Davies says the project “involved getting three dairy farmers together to create a new company where all three would contribute assets to get the new dairy enterprise under way.” There were three dairy farms at the outset, and there continue to be three dairy farms after the new agreement — though the milk quota and business ownership structure of one farm has changed considerably.

A different way to operate

In less than two years from the start of negotiations and planning, the group collectively established a new six-robot facility for 300 milking cows with the supporting land base in Salisbury, N.B. The first cows moved into the new barn in spring 2019.

Schenkels says the arrangement plays to everyone’s strengths, whether that’s as cow men or navigating accounting and legal, for example. There was give and take throughout the negotiations to make it work. Not every idea was viable, but the group tried to marry all things together to get the best outcome for everyone. And ultimately the plan was pulled together with accountants and lawyers to make a shareholders agreement.

Schenkels says considerable time was spent in discussions to draw up the shareholders agreement. “We had to cover all the ‘what if’ scenarios,” he says. What if there is death, divorce or disability; what if partners want to transition out, or new partners want to transition in. “We tried to anticipate every possible scenario and then clearly detailed what would happen in our agreement,” he says.

“A lot of credit goes to all parties for understanding their role and expectations,” says Schenkels. “It’s not perfect, but everything is rolling along smoothly at this point in time.”

Schenkels leads the business part and, despite the three-hour round-trip drive, tries to get to the new facility at least one day per week. His partners are the boots on the ground. The older generation brothers are mentoring the son and nephew. “The intention,” says Schenkels, “is to give them (the younger generation) the framework to understand how the right decisions get made, and then give the successors the freedom to make decisions.”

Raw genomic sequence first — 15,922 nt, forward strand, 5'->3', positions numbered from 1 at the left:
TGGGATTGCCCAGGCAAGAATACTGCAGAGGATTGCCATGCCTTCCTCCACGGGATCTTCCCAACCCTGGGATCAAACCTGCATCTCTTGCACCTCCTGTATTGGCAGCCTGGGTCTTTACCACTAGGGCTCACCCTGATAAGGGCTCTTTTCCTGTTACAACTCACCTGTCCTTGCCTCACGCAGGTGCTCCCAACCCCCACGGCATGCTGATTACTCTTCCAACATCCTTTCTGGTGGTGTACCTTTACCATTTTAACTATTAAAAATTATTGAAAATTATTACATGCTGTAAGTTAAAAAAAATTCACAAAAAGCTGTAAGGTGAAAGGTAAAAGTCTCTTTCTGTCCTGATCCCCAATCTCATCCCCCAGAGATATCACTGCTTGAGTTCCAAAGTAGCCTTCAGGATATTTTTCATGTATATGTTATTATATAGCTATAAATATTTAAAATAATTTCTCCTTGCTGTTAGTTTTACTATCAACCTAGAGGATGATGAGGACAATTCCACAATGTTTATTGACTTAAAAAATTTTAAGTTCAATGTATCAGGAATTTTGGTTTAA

Big-picture goals and planning decisions are made by the company directors, collaboratively. Day-to-day decisions are made by the younger generation as the boots on the ground. The group tries to meet weekly to review farm performance and next steps.

Ultimately, the new enterprise will experience a full farm transition. As the younger generation builds equity, they can participate in a share buyback as spelled out in their shareholders agreement.

Why does it work?

Davies says the key to this arrangement is that all the stakeholders are compatible. “They are different personalities that bring different aspects to the table,” says Davies. “Too many people want people like themselves, and that results in clashes down the road.”

He feels this type of collaboration might be “the leading edge of something that we may see a lot more of in the future.”

“It’s not for everybody,” says Schenkels, noting that for many people it’s not easy to give up something; and sometimes you have good people and no opportunity, or vice versa. “We’re not less susceptible to failure and this approach is not less stressful, but the viability of this collaborative business structure should be better than a regular business venture.”

Ultimately, Schenkels is closer to his goal of having most of his assets covered by some sort of succession plan, building enough continuity and redundancy in that business so it can thrive for many years to come.

His business entities may not be as liquid as the day before this latest venture, but Schenkels is confident investing money to build the business, pointing out the alternative is to sell everything and get taxed. “If you’re working with good people,” Schenkels says, “you’re going to create wealth.”

About the author

Kim Waalderbos's recent articles

Comments

explore

Stories from our other publications